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Wed 17 Oct 2018 @ 8:02
RT @ShervingtonDI'm starting to turn my thoughts to #SBLAAR18 in Denver next month. I'm there Sat until Monday AM, so do get in tou… https://t.co/PdBJ1TSH0d
Author(s): Bob Whorton
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Hospice chaplain Bob Whorton takes us deep into the human experience of suffering and waiting. Framed as a train journey, we are invited to travel through various stations and stop for a while in many different station waiting rooms. The counter-cultural message is that there are difficult situations in our lives which we cannot escape from and must be lived; there are no short-cuts, and the stations must be travelled through one by one. However, in following this path we will find a new orientation to life, and we will find ourselves mirroring the way of Christ. In these pages we listen to the voices of patients and family members in a hospice; they become our teachers. And we listen also to the ancient voice of the psalmist who was well versed in the ways of suffering love.
Bob Whorton is a hospice chaplain in Oxford and a Methodist Minister; a pastoral supervisor and spiritual director. He is the author of Reflective Caring: Imaginative Listening to Pastoral Experience (SPCK 2011).
'This deceptively gentle book probes deep under the skin of hospice ministry. With keen sensitivity and audacious honesty, Bob Whorton explores the spiritual challenge of accompanying patients and families in their living and dying. His skilful interweaving of patient stories with personal insights and reflections on the psalms turns up new treasures on every page. The book's underlying theme is of a train pressing relentlessly forwards through subtle stations of the soul. It is a demanding, unsettling, but ultimately enriching journey for any reader who is prepared to share the profound compassion and humanity of this fine contribution to the hospice literature.' -- Margaret Whipp, NHS Chaplain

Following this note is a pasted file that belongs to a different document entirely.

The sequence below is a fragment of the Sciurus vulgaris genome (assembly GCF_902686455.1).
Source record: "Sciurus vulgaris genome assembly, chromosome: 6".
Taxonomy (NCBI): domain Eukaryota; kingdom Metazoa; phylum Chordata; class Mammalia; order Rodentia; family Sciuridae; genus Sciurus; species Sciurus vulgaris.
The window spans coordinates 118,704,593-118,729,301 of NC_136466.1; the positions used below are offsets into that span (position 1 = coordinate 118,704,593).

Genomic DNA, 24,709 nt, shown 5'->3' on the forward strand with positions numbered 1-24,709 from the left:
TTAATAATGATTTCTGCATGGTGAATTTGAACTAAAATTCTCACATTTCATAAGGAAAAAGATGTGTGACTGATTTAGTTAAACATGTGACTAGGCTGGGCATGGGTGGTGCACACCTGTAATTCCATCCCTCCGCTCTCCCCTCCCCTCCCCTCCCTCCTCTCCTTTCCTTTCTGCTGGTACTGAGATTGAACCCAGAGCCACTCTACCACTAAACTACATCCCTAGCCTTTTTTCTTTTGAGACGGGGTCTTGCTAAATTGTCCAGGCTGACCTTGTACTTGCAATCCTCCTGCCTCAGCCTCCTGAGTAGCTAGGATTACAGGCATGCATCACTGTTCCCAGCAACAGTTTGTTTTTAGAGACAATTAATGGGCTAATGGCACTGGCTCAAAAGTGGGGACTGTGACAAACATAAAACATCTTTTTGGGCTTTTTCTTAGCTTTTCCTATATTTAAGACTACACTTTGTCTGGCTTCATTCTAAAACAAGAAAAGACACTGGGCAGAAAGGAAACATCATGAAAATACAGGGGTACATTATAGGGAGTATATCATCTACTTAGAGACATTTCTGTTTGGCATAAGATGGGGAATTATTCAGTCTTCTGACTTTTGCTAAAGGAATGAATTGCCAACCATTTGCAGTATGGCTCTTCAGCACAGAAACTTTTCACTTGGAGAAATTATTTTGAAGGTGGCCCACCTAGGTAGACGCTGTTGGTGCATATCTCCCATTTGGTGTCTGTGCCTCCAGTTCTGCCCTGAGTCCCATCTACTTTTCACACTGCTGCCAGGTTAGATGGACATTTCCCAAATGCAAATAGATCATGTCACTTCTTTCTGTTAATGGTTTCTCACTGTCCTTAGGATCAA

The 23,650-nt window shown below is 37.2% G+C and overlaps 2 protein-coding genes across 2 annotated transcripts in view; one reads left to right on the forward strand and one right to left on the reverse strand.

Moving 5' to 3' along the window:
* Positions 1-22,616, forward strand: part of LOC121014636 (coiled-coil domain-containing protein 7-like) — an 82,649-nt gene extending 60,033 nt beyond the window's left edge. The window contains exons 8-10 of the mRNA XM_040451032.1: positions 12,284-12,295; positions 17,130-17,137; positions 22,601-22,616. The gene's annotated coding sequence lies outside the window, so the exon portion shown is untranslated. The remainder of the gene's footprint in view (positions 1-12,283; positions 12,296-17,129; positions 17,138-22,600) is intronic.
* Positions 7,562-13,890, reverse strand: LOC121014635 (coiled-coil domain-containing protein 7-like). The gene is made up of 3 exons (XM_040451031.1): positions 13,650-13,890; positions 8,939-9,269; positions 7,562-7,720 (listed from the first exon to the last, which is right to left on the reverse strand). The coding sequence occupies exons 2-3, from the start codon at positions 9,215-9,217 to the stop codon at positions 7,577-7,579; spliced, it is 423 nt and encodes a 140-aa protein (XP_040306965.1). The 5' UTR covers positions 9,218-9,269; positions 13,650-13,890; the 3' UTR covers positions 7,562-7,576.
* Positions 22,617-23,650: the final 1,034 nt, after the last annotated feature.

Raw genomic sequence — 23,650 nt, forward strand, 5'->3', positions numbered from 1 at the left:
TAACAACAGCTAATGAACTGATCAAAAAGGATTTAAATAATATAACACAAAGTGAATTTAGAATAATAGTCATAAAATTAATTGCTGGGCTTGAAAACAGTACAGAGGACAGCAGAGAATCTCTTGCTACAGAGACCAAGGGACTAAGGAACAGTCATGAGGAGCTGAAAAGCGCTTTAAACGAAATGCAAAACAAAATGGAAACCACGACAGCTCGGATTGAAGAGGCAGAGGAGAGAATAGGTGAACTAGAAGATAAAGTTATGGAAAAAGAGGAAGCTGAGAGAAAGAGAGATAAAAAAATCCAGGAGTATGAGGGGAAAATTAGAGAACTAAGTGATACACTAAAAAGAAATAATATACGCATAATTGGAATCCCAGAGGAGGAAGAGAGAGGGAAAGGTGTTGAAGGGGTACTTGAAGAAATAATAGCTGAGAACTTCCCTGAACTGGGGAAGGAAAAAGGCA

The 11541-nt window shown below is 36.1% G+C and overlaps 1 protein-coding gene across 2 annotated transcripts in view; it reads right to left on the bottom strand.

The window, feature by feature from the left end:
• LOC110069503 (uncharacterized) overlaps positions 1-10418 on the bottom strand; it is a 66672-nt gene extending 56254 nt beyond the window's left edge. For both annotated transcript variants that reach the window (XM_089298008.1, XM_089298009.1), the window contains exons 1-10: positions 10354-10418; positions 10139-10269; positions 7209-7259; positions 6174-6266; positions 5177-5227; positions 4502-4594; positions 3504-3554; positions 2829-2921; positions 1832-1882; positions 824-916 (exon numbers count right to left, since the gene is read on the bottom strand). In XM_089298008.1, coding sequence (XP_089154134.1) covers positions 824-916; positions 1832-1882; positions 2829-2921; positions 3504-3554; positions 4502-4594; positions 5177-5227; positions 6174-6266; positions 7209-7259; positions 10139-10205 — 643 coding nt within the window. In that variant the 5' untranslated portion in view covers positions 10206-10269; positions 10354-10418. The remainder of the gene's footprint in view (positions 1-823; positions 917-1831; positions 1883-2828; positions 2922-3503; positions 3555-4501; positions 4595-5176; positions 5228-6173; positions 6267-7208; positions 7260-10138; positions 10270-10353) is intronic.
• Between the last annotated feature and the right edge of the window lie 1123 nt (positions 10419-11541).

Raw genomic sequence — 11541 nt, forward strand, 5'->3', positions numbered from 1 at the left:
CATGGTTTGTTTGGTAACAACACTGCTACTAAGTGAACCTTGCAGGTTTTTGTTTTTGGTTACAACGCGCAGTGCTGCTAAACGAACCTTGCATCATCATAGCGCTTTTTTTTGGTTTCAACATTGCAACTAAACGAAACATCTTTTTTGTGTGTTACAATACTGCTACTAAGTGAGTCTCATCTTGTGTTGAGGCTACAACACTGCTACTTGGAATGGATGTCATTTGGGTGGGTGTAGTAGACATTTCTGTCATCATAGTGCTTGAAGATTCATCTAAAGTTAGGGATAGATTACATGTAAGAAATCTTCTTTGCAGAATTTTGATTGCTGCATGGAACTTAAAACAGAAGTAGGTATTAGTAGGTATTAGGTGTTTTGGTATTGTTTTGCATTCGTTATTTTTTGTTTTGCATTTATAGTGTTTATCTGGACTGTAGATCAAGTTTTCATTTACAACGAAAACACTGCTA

'Bob Whorton invites us on a train journey, mediated by three voices - his own searingly honest reflections as chaplain; the hospice patients, their friends and relatives and the staff; and the voice of literature, in particular the psalms. The resulting encounter with 'death, that great can opener of the soul' encourages us to stay with reality, not only in the intensity of hospice care, but also in life itself as we realise that the paradoxes of mortality confront each one of us: taking control versus letting go; trust versus terror; hope versus despair.' -- Jessica Rose, psychotherapist and author of Psychology for Pastoral Contexts
'In this profound and compassionate book Bob Whorton goes to the heart of the challenging situations in our lives which we may long to avoid, but which sometimes simply have to be lived. Drawing deeply from his own experience, the wisdom of the Psalms and, above all, the voices of hospice patients and their families, he explores how we may face times of suffering, waiting and dying and through them find a path to new life. This is a book to treasure; and for many facing difficult times, it will be a source of comfort and hope.' -- Judy Davies, Hospice chaplain